Yet the only fictions I remember managing to cite in my work were Jonathan Franzen’s The Corrections, Jeanette Winterson’s Oranges are Not the Only Fruit, J. D. Salinger’s Catcher in the Rye and US high school drama My So Called Life. I had a chapter where I looked at media representations; but I used the films there as empirical data rather than as sources of original ideas. Even allowing that there may be one or two other fiction references that have slipped my mind, that does seem desperately few for someone who represents herself as “living through fiction”.
All such other references were confined to the acknowledgements, where I wrote: “A few months after starting this PhD I gave up fiction (with only occasional relapses) so that I could concentrate on the mountains of books and papers relating to my thesis. Since then I have turned to television and films to satisfy my appetite for stories. I doubt I would have made it to the end without Buffy, The Sopranos, Six Feet Under, Oz, and Big Brother, to name but a few”.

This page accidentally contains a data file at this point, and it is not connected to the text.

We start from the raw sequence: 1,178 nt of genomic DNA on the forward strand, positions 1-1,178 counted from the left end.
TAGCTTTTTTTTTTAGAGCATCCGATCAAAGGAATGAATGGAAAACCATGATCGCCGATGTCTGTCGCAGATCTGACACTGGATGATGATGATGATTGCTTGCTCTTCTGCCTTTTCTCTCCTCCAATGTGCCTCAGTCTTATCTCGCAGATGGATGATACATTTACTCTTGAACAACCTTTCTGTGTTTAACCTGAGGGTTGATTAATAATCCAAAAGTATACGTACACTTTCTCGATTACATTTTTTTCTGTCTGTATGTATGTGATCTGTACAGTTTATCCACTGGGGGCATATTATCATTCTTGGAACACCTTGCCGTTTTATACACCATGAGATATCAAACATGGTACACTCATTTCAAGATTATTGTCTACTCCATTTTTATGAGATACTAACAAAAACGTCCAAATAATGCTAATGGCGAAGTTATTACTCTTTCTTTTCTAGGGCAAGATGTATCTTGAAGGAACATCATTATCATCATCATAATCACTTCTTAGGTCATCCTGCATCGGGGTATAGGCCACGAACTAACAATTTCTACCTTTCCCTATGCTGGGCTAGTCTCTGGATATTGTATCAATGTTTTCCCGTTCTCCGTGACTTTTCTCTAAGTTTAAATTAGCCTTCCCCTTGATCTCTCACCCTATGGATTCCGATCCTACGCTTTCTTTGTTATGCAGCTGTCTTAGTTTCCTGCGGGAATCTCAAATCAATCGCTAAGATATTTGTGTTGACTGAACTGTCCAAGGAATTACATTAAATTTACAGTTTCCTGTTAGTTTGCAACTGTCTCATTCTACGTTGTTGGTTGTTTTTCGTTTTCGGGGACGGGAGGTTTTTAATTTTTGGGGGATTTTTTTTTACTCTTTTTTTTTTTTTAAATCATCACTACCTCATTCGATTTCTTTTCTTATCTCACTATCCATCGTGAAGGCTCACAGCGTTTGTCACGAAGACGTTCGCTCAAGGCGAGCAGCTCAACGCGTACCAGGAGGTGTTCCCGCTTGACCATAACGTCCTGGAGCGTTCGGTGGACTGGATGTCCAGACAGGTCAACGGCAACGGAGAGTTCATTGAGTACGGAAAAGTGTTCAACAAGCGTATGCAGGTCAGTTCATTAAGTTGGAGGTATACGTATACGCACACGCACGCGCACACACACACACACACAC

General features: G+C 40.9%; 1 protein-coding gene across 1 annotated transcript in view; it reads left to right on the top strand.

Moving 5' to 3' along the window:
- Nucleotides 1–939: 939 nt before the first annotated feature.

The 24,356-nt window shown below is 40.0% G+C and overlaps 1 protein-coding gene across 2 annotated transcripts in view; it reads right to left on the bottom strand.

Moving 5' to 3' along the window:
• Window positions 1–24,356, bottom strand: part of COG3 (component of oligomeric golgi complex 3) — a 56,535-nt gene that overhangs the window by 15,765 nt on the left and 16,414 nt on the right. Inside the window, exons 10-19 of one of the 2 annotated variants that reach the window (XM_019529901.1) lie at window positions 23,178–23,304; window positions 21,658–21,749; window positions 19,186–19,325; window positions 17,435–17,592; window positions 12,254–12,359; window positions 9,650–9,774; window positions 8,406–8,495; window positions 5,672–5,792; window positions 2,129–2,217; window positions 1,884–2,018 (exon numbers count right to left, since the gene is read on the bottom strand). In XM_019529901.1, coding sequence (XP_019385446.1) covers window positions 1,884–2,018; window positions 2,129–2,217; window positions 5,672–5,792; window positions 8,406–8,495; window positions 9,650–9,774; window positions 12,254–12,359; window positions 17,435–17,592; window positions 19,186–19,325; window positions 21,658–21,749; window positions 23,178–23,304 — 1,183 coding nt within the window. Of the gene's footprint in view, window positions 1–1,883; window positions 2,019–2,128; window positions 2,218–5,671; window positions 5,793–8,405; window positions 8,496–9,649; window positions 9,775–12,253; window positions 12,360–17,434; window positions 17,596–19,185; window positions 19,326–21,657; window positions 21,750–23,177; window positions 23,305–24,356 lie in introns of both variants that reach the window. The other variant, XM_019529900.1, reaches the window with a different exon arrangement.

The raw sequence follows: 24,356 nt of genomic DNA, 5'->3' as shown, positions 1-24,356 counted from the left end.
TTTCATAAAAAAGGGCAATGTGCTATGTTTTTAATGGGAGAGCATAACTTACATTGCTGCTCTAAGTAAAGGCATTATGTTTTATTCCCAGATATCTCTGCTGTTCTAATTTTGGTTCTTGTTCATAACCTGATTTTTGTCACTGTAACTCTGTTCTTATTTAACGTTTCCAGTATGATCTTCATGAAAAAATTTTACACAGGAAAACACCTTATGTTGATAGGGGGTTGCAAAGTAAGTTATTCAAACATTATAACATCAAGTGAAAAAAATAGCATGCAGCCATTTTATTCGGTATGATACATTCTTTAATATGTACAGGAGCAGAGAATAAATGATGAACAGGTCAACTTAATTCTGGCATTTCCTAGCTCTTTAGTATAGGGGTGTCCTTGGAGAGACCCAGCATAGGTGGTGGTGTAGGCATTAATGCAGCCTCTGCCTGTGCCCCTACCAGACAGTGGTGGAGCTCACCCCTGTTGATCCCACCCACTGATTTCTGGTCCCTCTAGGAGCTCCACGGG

Music seems to get similarly short shrift in academic work. In an exception to this rule, Tony Cotton footnoted the music he listened to as he wrote his thesis. In doing this he gave more space and prominence to music than in most academic work, but footnotes, like acknowledgements, are relatively-peripheral academic spaces. Similarly, Katherine Frith and Claire Hayward have eloquently blogged about the music that accompanies their work, with Claire drawing out the way that music is not mere accompaniment but a source and inspiration for ideas. But why is it so difficult to move music, novels, films and other fictions from the margins of academia – blogs, acknowledgements and footnotes – to the centre of the action?
Why so little fiction?
Since writing my thesis, my citations to fiction have become even fewer and further between. I guess there’s a couple of reasons why…